The hanoi flag tower was probably one of the only structures inside the citadel that the french didn’t destroy and has an incredible height of 60 meters and we think the most impressive of all is the archaeological site filled with diverse relics still being found today including porcelain from west asia china and even japan.
The citadel is open to visitors on weekdays from 8 am to 5 pm and an entry ticket is 30 000 vietnamese dong per person and right across the street, is awe-inspiring temple of literature which is known for being the first university in the country and built in 1070.
If you want the best photos, be sure to stop by the then clang well and of course the 82 doctoral stone tablets recording the royal examinations held under the lamack dyn. The entire complex is divided into five sections, so you can spend the entire day strolling through the complexes, each as different as the last entry is 20,000 Vietnamese dong and it is entirely worth it in my opinion.
Visit the cenwest lake restaurant for a buffet that will leave you wanting more and while you’re there, take a stroll around the lake to work off some of your calories and take a look at the taeho pagoda and tranquil pagoda, two of the oldest temples in Vietnam that are still in use today.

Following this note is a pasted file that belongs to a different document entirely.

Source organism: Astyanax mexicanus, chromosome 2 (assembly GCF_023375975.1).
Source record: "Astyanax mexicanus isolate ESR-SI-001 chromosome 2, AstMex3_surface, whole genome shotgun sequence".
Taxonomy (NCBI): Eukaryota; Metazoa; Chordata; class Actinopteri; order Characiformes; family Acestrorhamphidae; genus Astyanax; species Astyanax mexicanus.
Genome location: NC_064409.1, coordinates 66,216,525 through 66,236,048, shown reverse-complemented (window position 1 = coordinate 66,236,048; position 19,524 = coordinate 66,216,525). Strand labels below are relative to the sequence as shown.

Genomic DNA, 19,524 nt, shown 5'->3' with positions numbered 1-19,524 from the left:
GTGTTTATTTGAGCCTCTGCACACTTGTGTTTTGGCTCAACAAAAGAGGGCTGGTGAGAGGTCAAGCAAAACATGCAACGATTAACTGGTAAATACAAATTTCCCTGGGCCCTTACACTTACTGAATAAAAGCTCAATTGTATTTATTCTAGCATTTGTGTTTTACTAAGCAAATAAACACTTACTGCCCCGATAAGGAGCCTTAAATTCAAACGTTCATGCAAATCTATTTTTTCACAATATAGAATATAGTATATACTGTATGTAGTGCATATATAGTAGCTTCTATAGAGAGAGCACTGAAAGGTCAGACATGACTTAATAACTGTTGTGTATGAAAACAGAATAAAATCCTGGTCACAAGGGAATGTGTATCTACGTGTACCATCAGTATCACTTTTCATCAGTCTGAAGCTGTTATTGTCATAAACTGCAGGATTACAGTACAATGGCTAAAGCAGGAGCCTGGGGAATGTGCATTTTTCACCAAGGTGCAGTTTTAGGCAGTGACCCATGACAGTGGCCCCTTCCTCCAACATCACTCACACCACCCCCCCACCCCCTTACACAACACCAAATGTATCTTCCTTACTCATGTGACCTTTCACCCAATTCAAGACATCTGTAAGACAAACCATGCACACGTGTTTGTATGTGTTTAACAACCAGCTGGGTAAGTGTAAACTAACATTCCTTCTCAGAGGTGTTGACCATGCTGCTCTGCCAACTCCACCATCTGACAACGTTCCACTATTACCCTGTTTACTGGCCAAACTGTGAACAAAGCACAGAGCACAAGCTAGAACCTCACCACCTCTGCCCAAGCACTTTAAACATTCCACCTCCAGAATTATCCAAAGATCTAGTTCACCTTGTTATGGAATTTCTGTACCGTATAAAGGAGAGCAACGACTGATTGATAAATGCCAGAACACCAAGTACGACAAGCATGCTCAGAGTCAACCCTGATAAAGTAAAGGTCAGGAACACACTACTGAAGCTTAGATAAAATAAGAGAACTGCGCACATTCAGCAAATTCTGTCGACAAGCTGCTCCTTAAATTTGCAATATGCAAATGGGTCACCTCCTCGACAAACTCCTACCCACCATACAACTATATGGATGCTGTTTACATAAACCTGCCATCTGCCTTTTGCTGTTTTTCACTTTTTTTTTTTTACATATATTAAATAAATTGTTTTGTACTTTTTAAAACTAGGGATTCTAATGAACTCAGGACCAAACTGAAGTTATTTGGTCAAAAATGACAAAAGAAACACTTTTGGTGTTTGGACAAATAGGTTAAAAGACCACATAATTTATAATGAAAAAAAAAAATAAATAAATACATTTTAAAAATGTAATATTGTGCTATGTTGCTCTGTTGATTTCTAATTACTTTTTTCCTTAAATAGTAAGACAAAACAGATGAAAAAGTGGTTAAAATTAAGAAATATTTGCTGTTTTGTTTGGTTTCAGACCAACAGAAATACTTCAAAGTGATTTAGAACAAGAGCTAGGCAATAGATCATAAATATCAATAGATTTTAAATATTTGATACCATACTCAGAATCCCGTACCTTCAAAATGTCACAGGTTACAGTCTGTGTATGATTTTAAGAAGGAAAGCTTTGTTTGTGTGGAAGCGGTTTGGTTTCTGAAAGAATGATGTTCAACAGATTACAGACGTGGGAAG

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First up is the former ho lo prison, dubbed the hanoi hilton by American prisoners of war, which now serves as a museum focusing on the vietnamese struggle for independence from the french. The museum houses a guillotine, which was used to behead the vietnamese revolutionaries; it’s gruesome to think about, but it’s a part of history.
Next, we visit the fascinating Vietnam Military History Museum, which houses both propaganda photos and original documents from the wars against France, China, and the United States. Outside, visitors can see actual planes, tanks, and helicopters from the Vietnam War, also known as the American War.